Black, white, Hispanic, the twenty young women assigned to the Writers’ Center of Indiana’s third memoir-writing workshop at the Indiana Correctional Institute for Girls file into the visiting room for the first session looking wary. They’re all dressed exactly the same: khaki pants, ugly green v-necked shirts, plastic sandals. Their hair is poorly cut, their complexions pale from being locked up inside. No makeup is allowed. Some have crudely done tattoos; in some cases, their arms are criss-crossed with small white scars, evidence of cutting. Too many look dazed by the too-high dose of whatever drug some medical bureaucrat prescribed to control them.
The volunteers—writers, teachers, college students—call the names of the girls in their group and the girls go sit down, glancing back at the others still in line. There are six marbled composition books on each table, two each: the one with the “Building a Rainbow” image pasted on front for the writing we’ll do in class, the other for the writing they’ll do between sessions, on their own.
“These are for us?” at least one girl at each table asks.
They ask it every year and, every year, are astonished when we say yes.
I talk to them about the rainbow image, a scaled down version of the huge poster that hung in my office years ago, when I began teaching. “I grew up in a poor family,” I tell them. “My dad drank. My mother was sad. I had big dreams, but I thought whether or not they’d come true was all about being lucky or not being lucky.
"I was confused about happiness, too. I thought it was about how nice your house was, how much your parents didn’t have to worry about money, how much stuff you had. I thought it was a state of being. Once happy, you stayed happy, like being in a place.
“But, in fact, you have to make dreams come true,” I say. “Look at the rainbow. It’s under construction, covered with stick people painting, hammering, working cranes to put things in place.
"And, as for happiness, it’s no more than a collection of mostly small moments, strung like beads on a necklace, throughout our lives.
"You can learn how to take the hundreds, maybe thousands of small steps you’ll need to take make your dreams come true; you can learn to recognize and cherish those small moments when you feel right with the world and to build on them until the weight of happy moments is greater than the ones that hurt you and make you sad."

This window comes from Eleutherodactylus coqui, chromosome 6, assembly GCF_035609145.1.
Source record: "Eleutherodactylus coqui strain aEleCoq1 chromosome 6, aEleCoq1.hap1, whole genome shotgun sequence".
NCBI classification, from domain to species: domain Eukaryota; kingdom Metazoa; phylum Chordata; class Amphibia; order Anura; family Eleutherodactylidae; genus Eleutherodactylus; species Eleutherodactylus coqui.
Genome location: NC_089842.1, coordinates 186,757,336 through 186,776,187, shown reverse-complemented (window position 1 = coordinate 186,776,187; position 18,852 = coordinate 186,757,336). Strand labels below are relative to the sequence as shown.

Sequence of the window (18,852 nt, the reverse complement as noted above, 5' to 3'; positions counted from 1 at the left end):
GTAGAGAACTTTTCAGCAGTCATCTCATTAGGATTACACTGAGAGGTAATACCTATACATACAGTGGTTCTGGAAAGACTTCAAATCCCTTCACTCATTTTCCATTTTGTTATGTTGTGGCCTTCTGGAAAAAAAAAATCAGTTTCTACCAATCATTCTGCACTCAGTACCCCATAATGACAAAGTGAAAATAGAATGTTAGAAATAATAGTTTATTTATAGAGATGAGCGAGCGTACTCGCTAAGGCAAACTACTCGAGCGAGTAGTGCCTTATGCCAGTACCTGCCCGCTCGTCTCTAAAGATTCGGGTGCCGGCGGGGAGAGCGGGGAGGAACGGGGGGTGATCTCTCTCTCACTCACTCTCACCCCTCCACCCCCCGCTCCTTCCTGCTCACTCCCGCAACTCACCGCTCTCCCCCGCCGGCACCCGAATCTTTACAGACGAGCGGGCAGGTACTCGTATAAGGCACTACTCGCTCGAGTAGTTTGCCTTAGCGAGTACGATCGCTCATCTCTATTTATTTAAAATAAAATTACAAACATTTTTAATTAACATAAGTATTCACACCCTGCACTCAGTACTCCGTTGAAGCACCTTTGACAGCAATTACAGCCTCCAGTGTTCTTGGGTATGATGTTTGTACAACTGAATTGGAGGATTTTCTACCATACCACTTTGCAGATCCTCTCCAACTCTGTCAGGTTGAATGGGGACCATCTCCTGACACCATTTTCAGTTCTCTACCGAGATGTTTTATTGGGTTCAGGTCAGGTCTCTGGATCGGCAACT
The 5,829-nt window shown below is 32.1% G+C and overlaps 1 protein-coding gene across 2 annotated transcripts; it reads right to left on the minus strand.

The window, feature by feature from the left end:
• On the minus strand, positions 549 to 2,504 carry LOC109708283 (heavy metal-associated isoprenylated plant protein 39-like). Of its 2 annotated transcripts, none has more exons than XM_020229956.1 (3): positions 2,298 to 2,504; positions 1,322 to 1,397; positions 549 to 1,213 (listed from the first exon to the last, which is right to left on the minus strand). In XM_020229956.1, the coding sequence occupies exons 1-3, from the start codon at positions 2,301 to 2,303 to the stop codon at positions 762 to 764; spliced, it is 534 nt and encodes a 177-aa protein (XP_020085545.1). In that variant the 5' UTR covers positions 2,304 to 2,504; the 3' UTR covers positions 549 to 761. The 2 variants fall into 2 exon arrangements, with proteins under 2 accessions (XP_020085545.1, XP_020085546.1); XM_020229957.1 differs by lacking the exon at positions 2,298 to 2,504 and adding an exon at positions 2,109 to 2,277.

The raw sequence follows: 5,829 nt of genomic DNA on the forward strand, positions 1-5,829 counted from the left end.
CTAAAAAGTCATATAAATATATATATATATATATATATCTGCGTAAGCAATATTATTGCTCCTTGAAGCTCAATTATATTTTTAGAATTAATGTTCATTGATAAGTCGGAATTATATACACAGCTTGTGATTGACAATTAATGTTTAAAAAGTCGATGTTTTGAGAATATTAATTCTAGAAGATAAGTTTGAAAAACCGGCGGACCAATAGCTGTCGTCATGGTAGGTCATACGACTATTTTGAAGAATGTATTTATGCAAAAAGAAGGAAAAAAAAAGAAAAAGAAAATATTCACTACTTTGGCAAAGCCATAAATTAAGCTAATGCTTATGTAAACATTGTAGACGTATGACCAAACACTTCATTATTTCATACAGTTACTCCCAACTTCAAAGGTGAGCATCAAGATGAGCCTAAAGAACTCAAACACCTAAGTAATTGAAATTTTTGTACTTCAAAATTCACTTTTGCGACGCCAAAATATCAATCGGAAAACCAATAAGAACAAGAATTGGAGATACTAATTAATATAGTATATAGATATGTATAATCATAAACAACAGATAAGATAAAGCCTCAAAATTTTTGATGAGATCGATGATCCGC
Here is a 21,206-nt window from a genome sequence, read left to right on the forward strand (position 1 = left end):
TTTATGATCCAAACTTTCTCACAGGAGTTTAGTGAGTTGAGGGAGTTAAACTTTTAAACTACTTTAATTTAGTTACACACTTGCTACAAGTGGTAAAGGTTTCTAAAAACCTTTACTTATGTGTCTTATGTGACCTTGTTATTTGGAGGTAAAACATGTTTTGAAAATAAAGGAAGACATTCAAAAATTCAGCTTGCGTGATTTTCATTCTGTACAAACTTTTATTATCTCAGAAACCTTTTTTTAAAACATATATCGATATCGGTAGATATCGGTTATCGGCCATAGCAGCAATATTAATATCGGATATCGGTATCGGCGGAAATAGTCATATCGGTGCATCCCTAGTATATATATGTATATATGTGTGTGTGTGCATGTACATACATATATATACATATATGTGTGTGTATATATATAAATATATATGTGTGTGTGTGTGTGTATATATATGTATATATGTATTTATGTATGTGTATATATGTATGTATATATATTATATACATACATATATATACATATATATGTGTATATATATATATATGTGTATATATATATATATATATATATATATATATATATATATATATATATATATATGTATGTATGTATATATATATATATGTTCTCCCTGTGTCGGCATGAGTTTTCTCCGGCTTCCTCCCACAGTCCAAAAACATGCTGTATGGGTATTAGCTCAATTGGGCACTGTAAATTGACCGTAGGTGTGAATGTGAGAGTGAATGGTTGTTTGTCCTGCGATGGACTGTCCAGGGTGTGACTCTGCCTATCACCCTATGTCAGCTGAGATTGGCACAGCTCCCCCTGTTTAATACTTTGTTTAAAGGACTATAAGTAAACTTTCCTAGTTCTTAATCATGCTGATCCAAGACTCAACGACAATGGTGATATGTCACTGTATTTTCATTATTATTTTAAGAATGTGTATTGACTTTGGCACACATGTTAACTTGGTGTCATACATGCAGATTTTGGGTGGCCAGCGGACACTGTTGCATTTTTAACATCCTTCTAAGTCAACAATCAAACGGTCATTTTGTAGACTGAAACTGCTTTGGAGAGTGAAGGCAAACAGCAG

They open their “Rainbow” notebooks and, as instructed, write “I remember, I remember,” dredging up all kinds of memories—happy and sad. I ask them to pick one happy memory and do the “I Remember” exercise again, dredging up details about that one thing. Willingly, they bend their heads to the task—all but one.
“I don’t have any happy memories,” she says, scowling.
I go and sit beside her. “None?” I ask.
“When you were little?”
She shakes her head.
“Toys?” I ask.
“I had a yellow ball."
I ask her to tell me about it.
“It was big. My brother busted it when I was twelve, and all the air went out of it.”
But she smiles (for the first time) when she says this. “I loved that ball,” she goes on. “I had it from when I was three and my brother was scared I was going to beat him up when I found out.”
“But you didn’t?”
“Nah,” she says. “It was funny he was so scared, though.”
I ask if she remembers when she got the ball, and she does. Her uncle bought it for her at Walmart. It was at the top of a tall bin full of balls of all colors and sizes. There were yellow balls closer to the bottom, and her mom said she should just get one of those. But she wanted that yellow ball. Her uncle tried to climb the bin, but it was too rickety. So he went to get an employee to help and, when the man got the ball and held it out to her, her uncle told her to say thank you.
“I ran up and hugged his legs,” she says. “I loved my ball so much. It looked like the sun. Yellow is my favorite color, ever since then.”
By now, she’s talking and writing. Smiling, even laughing at what she remembers. Her mom was wearing a blue dress; her uncle an orange shirt that made him look like a huge tangerine.
Near the end of the class, I ask if anyone would like to read what she's written to the group, and she raises her hand.
So there is one remembered bead for her necklace of happiness: the day she got the yellow ball.
And one, I hope, for the memory of writing about it.
There’s a bead for my necklace of happiness, too: watching her face change as writing took her back to that happier time; listening as she read her memory aloud; thinking maybe, maybe it will make a difference.